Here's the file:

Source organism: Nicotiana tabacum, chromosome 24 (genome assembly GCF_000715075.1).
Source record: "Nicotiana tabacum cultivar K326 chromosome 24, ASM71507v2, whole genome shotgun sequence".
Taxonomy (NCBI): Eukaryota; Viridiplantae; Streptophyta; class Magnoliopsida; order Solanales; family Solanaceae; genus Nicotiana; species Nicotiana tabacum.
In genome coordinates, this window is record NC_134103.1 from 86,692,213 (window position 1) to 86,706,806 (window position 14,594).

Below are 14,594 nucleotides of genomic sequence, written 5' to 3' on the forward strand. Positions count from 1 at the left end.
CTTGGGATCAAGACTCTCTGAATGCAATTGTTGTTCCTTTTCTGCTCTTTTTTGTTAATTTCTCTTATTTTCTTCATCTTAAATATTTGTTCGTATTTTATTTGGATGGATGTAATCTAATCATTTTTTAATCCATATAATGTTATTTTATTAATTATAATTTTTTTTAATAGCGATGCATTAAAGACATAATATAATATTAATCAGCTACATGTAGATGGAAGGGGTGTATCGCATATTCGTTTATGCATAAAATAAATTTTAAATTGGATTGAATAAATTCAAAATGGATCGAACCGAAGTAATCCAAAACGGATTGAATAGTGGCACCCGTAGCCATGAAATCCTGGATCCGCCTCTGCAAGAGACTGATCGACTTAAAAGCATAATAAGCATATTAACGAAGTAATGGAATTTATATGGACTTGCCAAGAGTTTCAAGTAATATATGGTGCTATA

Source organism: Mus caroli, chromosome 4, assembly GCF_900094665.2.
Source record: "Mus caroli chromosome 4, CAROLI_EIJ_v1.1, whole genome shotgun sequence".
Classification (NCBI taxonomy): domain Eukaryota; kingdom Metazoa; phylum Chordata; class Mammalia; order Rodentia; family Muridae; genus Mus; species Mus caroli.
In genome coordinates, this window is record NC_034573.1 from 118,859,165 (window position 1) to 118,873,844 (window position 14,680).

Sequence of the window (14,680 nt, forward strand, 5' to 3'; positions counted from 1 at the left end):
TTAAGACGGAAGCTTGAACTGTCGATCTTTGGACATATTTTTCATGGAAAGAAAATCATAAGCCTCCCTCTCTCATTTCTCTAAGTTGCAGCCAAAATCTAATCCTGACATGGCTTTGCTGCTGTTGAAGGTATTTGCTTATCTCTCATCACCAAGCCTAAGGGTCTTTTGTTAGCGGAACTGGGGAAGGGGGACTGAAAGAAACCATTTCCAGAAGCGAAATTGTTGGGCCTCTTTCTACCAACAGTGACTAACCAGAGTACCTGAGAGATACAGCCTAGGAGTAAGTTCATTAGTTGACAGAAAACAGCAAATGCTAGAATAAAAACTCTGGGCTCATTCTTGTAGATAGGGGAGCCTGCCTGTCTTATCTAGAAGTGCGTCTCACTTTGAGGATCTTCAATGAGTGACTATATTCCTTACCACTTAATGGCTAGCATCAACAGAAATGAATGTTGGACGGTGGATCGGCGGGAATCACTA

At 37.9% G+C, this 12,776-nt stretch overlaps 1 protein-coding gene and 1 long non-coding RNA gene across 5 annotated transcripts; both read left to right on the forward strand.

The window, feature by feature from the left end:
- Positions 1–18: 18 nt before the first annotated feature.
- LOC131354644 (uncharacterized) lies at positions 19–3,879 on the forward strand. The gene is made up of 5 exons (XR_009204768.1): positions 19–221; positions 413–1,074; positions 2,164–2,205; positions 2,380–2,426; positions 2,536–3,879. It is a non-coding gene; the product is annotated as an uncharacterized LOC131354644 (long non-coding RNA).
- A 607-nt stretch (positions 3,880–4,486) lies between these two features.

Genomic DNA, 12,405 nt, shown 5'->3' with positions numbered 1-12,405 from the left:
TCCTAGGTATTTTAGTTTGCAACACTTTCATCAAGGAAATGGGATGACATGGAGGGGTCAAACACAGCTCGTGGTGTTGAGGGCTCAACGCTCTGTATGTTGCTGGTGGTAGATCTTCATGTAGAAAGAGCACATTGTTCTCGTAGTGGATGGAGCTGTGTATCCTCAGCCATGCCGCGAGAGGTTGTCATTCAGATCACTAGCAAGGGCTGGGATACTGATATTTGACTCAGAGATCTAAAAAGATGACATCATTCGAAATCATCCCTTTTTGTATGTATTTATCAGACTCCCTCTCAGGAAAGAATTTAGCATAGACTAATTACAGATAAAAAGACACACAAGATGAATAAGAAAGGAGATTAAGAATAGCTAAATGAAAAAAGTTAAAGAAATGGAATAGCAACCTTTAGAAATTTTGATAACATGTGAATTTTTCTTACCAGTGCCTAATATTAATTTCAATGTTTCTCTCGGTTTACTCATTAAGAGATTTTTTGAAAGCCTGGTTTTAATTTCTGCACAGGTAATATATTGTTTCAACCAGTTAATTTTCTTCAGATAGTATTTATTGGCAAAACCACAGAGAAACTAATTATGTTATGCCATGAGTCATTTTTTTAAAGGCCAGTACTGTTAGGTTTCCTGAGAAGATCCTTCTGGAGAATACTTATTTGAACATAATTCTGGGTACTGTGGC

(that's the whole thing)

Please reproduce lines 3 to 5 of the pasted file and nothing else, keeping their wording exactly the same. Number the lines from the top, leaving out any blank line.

Taxonomy (NCBI): Eukaryota; Viridiplantae; Streptophyta; class Magnoliopsida; order Solanales; family Solanaceae; genus Nicotiana; species Nicotiana tabacum.
In genome coordinates, this window is record NC_134103.1 from 86,692,213 (window position 1) to 86,706,806 (window position 14,594).

Below are 14,594 nucleotides of genomic sequence, written 5' to 3' on the forward strand. Positions count from 1 at the left end.